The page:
In Act 1 scene 1 lines 48-54 of “Taming the Shrew”, in Batista's home two men name Lucentio and Hortensio come before Baptista to ask for his youngest daughter, Bianca’s hand in marriage. Baptisia walking into the scene with both daughter responds by saying “Gentlemen, importune me no farther, For how I firmly am resolved you know: That is not to bestow my youngest daughter Before I have a husband for the elder. If either of you both love Katherine, Because I know you well and love you well, Leave shall you have to court her at your pleasure.”Basically what Baptista is saying that no one can persuade him from his final decision which is his the eldest daughter, Katherine must marry first before Bianca can get married. If one of them would like to take Katherine in order to get to Bianca they can. In the century of the book one had to pay for the bride to be ones so already in order to marry one would need to have money. But Baptista wanted nothing more than for his first daughter to be married for the belief was if a women grew old with no husband she would wither away in hell. Baptista continued on by saying that since they are “friends” if they would like to have Katherine along with Bianca they could. Not caring what would happen to the both of them afterwards. They really wanted Bianca to begin with and even said so. As long as Katherine is married first is all he really cared about. Showing that nothing else really matters but that one thing. Though asking for Katherine to get married first is a big thing it is not as big as characterizing the spouse for Katherine and Bianca.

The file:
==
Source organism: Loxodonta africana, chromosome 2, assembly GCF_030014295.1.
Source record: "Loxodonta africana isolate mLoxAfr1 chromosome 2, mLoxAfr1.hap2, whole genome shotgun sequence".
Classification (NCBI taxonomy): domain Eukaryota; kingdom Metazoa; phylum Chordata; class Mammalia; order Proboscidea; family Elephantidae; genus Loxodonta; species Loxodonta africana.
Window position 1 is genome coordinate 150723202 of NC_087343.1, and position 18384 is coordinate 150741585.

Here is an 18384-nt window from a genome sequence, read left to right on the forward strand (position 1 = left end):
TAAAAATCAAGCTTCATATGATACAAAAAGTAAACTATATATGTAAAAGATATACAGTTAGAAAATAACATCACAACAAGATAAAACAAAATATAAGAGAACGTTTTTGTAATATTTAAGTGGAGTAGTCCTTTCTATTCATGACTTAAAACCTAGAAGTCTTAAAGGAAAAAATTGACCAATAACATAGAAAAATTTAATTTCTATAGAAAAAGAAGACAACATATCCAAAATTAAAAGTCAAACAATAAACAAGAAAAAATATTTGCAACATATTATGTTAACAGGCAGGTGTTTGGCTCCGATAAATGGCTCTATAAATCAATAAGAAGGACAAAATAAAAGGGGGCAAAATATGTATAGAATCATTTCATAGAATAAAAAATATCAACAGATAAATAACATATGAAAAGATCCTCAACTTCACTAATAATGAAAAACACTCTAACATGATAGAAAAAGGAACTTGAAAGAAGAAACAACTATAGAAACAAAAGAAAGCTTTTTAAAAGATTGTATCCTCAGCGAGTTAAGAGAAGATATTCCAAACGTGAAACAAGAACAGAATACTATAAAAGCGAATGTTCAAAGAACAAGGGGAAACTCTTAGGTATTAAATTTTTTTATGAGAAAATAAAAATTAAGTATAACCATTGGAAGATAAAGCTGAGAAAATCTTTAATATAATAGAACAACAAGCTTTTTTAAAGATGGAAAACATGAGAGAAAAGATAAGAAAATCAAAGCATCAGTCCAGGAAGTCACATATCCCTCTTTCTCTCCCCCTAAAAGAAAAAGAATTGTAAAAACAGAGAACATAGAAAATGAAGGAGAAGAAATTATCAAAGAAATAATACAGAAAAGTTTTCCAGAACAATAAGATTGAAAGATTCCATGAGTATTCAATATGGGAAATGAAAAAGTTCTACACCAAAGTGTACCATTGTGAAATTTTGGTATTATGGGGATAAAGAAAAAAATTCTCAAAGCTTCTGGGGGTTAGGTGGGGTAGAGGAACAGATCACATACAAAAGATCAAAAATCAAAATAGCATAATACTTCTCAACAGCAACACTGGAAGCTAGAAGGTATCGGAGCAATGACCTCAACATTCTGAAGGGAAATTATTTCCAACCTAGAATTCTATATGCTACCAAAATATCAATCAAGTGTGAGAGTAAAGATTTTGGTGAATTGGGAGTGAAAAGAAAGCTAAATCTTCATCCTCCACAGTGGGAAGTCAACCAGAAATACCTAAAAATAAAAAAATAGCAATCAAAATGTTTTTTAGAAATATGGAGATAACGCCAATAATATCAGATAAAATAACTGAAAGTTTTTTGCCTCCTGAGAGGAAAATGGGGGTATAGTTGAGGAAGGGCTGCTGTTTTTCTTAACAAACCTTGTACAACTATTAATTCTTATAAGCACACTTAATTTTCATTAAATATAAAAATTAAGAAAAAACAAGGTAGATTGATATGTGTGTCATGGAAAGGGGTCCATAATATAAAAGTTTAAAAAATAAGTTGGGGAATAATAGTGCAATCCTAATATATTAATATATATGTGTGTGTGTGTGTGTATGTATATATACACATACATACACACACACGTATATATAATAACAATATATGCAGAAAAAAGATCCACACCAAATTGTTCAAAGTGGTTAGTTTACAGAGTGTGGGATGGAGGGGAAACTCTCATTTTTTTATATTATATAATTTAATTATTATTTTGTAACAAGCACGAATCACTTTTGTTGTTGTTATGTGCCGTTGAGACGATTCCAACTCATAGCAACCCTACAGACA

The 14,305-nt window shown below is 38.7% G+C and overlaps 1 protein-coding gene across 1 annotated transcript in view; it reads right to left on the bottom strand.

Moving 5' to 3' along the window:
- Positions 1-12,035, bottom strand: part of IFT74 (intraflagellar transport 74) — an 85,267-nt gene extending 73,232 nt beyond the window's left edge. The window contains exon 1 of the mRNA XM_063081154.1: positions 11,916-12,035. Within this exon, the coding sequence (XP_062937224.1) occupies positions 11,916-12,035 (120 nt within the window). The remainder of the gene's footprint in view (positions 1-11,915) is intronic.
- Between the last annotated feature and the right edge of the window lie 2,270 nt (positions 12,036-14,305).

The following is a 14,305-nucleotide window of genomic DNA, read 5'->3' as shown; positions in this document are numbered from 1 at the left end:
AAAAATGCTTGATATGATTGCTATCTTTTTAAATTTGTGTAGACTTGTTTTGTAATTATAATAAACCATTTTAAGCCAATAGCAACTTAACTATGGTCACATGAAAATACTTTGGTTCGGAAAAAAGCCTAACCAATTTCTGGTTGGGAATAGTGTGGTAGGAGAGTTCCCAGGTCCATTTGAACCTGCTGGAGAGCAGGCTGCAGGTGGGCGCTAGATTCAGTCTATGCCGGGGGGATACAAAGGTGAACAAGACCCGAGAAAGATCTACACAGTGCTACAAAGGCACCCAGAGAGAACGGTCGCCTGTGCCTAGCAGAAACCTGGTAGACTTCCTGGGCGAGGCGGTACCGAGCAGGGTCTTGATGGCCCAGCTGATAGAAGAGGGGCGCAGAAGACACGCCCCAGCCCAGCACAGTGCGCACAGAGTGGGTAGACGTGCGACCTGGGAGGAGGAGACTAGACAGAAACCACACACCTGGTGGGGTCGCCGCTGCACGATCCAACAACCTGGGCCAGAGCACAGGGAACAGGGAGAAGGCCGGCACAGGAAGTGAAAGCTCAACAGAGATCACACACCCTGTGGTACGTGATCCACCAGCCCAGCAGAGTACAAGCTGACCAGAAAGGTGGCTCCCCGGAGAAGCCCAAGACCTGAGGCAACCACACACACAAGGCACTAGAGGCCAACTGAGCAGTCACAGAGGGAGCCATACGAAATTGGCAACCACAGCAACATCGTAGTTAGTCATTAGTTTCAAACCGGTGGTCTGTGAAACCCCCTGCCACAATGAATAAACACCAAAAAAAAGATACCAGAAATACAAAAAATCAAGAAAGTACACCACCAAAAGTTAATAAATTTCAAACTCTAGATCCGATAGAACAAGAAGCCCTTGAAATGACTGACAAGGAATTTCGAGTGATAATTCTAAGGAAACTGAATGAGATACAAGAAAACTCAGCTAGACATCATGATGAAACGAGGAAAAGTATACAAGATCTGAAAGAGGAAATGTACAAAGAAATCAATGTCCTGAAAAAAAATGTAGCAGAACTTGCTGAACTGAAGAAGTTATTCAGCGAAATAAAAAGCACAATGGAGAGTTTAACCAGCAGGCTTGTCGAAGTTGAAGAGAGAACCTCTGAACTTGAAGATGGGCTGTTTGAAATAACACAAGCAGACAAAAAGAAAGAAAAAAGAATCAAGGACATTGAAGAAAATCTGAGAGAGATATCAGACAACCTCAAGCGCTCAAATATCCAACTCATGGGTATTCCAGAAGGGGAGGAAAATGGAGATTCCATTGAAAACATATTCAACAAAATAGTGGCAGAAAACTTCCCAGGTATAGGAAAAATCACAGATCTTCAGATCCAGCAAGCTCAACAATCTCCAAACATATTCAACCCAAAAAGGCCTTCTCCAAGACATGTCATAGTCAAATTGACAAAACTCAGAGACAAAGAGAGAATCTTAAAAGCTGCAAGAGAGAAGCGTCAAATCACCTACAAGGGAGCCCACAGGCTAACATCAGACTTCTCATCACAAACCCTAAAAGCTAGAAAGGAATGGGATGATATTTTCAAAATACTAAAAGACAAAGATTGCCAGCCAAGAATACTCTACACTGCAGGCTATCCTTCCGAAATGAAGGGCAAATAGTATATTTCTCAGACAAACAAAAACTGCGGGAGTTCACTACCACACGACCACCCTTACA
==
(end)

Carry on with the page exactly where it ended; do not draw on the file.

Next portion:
In this scene of the movie Coming to America Prince Akeem explains to his father why he is not feeling well. He wishes to do things himself, especially choose his own bride. But King Jeffe tries to assure him that the women he has already chosen is the perfect fit and that Akeem shouldn’t have to worry about a thing, after all he is a prince. At the breakfast table once King Jeffe sees that it is really about not choosing his own that bothers Akeem he shouts “Aha!” feeling successful to have “cracked the code”. He starts out by trying to guilt Akeem of how he and his mother have gone through a great deal of trouble to find his queen. Then he eases the tension by including that she was raised to do everything a queen would. When Akeem tries to dismantle what the king says by asking “What if I do not love her?” The king disregards the question and acts on it as if it was just the wedding jitters talking and replying that it is normal to be nervous about meeting her. Then Akeem’s mother joins in and supports the king’s response by telling her experience on meeting Akeem’s father and how nervous and terrified she was. The king ends off by saying “You see my son there is fine line between love and nausea.” and how doing things for oneself is an overrated experience. The camera shoots each person by themselves when they talk because each person has a different thought to say but when Akeem first comes and sits by his parents all of them are shown in one shoot and then it just goes to Akeem and his father. Also in this conversation the camera is mostly being viewed on the father which reflects on how Akeem’s father keeps his head up high. Which reflects that the king stands firm on each decision he makes and when it comes to his son he knows best. The only reason why the king want to pick Akeem’s bride for him is because he wants her to have all the characteristics and qualities that he thinks are more than acceptable to him. She has to be exactly what he wants for Akeem.